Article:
The state is alleging 79 additional victims were harmed by a Leawood man accused of performing medical autopsies despite lacking the necessary medical credentials.


Attorney General Derek Schmidt said a Shawnee County district judge approved the request to amend the lawsuit against Shawn Parcells, dramatically expanding the number of victims from the three originally listed.


The civil lawsuit, filed in March 2019, alleges that Parcells violated state laws by contracting with Wabaunsee County to perform required autopsies despite lacking the medical credentials required under state law.


Kansas requires coroner-ordered autopsies be conducted by qualified individuals. Parcells has no license in the healing arts and no medical degree and often referred to himself as a "professor" despite no academic background.


It also alleges that Parcells received payment from families for private autopsies, which he never completed.


Parcells also faces three felony counts of theft and three misdemeanor counts of criminal desecration in Wabunsee County related to the autopsies.


An attorney for Parcells did not immediately return a phone call seeking comment.


In March 2019, Shawnee County District Judge Mary E. Christopher temporarily barred Parcells from conducting autopsies, and last month the Kansas Board of Healing Arts instructed him to stop any medical activities in the state.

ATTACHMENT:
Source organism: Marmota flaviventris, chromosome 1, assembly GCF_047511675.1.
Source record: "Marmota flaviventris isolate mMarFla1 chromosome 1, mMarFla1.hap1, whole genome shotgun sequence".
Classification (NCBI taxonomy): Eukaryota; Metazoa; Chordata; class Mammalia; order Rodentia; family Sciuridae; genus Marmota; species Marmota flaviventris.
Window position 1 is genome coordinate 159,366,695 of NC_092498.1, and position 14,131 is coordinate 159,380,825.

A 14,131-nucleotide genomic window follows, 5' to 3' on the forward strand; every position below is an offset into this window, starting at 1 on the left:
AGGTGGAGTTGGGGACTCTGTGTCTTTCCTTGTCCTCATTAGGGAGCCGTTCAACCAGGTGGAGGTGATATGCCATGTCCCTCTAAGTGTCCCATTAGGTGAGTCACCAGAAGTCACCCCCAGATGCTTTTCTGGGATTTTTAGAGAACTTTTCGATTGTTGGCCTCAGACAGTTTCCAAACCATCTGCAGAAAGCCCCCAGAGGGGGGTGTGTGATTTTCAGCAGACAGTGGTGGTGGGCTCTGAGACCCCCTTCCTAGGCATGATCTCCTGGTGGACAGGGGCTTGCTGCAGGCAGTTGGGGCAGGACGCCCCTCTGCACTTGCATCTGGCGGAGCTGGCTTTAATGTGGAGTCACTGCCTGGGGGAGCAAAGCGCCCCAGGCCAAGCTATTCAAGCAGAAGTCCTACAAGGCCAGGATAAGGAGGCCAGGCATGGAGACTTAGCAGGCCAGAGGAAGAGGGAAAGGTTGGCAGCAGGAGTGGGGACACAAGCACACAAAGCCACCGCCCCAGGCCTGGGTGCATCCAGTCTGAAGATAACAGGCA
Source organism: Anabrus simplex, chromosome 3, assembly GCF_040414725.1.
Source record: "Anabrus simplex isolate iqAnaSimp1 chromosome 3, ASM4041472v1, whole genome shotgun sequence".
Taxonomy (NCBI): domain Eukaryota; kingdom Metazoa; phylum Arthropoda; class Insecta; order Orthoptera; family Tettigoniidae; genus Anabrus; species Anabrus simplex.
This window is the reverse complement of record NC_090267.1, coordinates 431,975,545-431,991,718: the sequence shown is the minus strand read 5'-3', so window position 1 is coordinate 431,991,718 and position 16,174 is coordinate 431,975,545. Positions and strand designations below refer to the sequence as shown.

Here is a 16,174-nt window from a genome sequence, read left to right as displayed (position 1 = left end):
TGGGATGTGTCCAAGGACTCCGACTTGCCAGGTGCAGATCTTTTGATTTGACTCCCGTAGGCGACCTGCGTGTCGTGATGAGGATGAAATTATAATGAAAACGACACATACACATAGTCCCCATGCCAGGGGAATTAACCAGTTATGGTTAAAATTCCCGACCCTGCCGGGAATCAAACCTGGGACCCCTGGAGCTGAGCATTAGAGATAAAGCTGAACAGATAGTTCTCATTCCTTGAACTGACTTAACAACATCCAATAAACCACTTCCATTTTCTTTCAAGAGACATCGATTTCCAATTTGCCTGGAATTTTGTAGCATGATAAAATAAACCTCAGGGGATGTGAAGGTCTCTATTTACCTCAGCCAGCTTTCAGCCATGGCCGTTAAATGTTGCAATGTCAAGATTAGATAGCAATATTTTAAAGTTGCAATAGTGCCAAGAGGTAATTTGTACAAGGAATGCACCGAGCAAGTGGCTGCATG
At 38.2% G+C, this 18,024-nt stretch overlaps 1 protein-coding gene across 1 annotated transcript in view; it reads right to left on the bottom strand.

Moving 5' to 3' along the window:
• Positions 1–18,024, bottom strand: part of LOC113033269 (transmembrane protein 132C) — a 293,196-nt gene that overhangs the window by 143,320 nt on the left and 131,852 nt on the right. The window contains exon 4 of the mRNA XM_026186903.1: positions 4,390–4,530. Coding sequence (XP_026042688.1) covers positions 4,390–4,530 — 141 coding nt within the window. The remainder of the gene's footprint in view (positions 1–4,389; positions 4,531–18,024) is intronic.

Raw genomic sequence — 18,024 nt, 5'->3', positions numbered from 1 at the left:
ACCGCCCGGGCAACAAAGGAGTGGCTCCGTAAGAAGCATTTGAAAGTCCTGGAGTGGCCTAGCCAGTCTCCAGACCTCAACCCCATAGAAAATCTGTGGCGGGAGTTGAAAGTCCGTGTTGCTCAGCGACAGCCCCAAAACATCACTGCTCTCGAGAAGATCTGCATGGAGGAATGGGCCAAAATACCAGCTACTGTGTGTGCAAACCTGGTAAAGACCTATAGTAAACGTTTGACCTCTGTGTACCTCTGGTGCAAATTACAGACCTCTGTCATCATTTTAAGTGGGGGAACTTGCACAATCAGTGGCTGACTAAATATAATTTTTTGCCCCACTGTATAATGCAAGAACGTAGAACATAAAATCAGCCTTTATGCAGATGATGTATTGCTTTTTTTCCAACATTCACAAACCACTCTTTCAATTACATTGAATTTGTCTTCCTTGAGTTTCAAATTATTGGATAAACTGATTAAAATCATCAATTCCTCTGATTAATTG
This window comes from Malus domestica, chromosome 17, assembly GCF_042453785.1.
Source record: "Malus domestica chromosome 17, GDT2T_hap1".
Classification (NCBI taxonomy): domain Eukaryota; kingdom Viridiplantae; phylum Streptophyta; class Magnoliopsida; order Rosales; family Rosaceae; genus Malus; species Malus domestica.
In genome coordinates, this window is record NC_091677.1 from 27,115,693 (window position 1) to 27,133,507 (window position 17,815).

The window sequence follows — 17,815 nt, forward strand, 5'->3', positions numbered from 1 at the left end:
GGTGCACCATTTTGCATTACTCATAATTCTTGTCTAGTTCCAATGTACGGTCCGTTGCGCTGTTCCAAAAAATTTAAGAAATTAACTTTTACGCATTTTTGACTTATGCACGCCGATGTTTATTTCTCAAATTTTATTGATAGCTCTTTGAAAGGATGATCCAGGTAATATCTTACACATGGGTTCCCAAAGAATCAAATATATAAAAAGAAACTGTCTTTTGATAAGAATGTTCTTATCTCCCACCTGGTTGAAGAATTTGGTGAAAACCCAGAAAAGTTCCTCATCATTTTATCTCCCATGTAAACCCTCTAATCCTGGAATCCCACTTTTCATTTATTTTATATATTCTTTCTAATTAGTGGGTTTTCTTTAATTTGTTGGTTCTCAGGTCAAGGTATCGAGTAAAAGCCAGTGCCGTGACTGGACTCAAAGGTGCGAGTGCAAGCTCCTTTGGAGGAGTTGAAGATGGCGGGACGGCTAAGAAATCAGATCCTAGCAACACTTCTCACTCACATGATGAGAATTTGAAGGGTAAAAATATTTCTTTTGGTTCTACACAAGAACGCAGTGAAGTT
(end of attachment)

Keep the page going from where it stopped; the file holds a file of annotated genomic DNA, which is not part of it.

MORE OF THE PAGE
And Parcells was banned earlier this year from sampling corpses for the coronavirus. He had previously suggested to The Topeka Capital-Journal that he might resume operations as a public service for families who lost loved ones due to the pandemic.


For a decade, Parcells worked in multiple states performing autopsies. He rose to national prominence when he aided in a 2014 autopsy of Michael Brown, the Ferguson, Mo., teenager who was shot by a city police officer, prompting national protests.


Schmidt said in the statement that they are still seeking family members or others who have a legal claim to the more than 1,600 biological samples from Parcells’ collection.


Those samples are currently in the possession of the Kansas Department of Health and Environment, per a 2019 court order. Families who conducted business with Parcells are encouraged to contact the attorney general’s office.